Hello fans! I’m your guide, Bobby Styles and this…is…THE Wrestling Time Machine! So on today’s post, we’ll be talking about November of 1996. I AM going to try to be more active on our eponymous website. So…November of 1996 was an interesting time for both of the Big Two.
Over on the WWF side of things, we saw the continuation of the epic feud between The Undertaker and Mankind. Of course during this time Mankind had the “Power of the Urn”, Paul Bearer and began to team with the “Mysterious” Executioner. Of course The Executioner was less intimidating, and the gimmick reeked of people in the back fumbling through an old trunk of generic Halloween stuffs that when put together, was never ever going to be intimidating. While Mankind and Undertaker could pull off their various Dark/Monster gimmicks, poor Terry Gordy just looked as confused as the rest of us.
Terry Gordy looks like he’s about to make various “Boo” noises. The Executioner gimmick ultimately went nowhere in the WWF, and thank god it didn’t. In a world where The Undertaker feuds with someone dressed like 1950s Halloween Costume Catalog reject, a feud like this might have killed his momentum entirely.
All of this would reach a new fever pitch though at Survivor Series. Undertaker would make his historic “Batman” entrance.
As he and Mankind would battle over the fate of Paul Bearer who would be featured dangling above the ring.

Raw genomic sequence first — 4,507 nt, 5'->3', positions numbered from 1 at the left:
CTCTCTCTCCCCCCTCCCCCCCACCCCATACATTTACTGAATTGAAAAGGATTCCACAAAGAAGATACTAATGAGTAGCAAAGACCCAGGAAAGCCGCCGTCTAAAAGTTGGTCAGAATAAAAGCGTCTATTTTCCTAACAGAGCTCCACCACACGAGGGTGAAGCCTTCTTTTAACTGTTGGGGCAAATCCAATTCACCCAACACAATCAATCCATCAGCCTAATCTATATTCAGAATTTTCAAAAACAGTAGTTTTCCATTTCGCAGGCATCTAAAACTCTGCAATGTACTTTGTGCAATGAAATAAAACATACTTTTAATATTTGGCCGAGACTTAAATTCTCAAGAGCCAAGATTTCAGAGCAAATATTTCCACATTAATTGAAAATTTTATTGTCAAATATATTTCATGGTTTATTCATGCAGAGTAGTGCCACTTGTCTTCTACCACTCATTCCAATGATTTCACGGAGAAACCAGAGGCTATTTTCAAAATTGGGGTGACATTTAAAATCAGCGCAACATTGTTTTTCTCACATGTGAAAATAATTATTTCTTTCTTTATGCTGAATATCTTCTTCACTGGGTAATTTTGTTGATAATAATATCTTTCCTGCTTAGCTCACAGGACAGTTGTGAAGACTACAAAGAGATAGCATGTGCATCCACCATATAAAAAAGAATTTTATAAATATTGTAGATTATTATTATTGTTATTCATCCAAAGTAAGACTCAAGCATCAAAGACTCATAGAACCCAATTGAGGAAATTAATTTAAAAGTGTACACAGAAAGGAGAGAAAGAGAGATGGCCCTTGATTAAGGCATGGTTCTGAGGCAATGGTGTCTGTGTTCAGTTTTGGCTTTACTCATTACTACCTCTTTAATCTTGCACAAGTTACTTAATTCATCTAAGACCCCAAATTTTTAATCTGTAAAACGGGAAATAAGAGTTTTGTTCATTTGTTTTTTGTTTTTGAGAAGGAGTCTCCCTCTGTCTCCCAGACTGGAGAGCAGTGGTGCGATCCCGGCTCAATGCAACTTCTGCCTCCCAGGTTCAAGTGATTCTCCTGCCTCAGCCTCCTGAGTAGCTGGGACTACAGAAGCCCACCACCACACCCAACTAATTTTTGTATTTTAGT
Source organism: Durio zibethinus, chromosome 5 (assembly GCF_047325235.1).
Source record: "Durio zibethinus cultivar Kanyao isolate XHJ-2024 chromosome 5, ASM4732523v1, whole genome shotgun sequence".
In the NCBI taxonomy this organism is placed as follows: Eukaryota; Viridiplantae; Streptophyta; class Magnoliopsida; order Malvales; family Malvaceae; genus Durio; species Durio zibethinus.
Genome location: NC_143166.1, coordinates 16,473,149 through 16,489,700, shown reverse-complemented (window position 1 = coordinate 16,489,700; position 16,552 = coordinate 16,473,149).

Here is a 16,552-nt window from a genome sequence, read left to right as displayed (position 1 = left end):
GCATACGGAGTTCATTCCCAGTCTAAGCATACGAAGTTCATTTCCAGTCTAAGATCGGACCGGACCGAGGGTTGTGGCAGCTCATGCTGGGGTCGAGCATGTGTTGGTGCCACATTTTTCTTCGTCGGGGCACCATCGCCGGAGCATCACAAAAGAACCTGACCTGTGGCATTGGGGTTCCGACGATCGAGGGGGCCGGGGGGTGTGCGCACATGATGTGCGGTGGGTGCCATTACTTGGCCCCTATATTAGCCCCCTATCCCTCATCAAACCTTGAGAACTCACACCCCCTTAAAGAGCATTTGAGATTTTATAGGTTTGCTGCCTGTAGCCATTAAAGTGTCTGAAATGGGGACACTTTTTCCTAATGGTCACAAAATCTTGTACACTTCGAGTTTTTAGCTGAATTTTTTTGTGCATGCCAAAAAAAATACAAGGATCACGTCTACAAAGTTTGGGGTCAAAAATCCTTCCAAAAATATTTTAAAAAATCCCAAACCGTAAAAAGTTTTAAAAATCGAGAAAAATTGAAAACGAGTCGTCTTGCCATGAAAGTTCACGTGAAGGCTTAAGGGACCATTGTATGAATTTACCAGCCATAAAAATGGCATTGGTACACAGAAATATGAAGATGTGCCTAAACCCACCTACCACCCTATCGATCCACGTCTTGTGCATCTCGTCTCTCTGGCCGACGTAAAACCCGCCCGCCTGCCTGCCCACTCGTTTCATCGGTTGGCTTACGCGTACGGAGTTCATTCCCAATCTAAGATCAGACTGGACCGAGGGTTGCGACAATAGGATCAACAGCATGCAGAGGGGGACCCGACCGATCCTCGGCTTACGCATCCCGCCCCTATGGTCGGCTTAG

Also during this time, we would see the evolution of “Stone Cold” Steve Austin into the unhinged, no-nonsense rattlesnake that he would become. Austin would precede to call out Bret “The Hitman” Hart, and would turn on his longtime friend, Brian Pillman. This in turn would set in motion a notable attribute of the “Stone Cold” character, that he was indeed a rattlesnake-willing to turn on anyone, friend or foe. What makes this interesting, is that Pillman and Austin were essentially portraying the same gimmicks. They were both unhinged, and a selling point for the audience became their vignettes, in which it was expected that both men would act unexpectedly. That both these men would curse up a shoot storm, and say things that other wrestlers wouldn’t, that their gimmicks blurred the lines between wrestling and reality. So it came to pass that these two insane locomotives would come to butt heads. Pillman especially had spent the last year cultivating this personality starting in WCW, through ECW and paying off in WWF. Pillman was also the first wrestler to sign a Guaranteed Contract with the WWF, an important change in the way Vince McMahon had previously approached business with his superstars.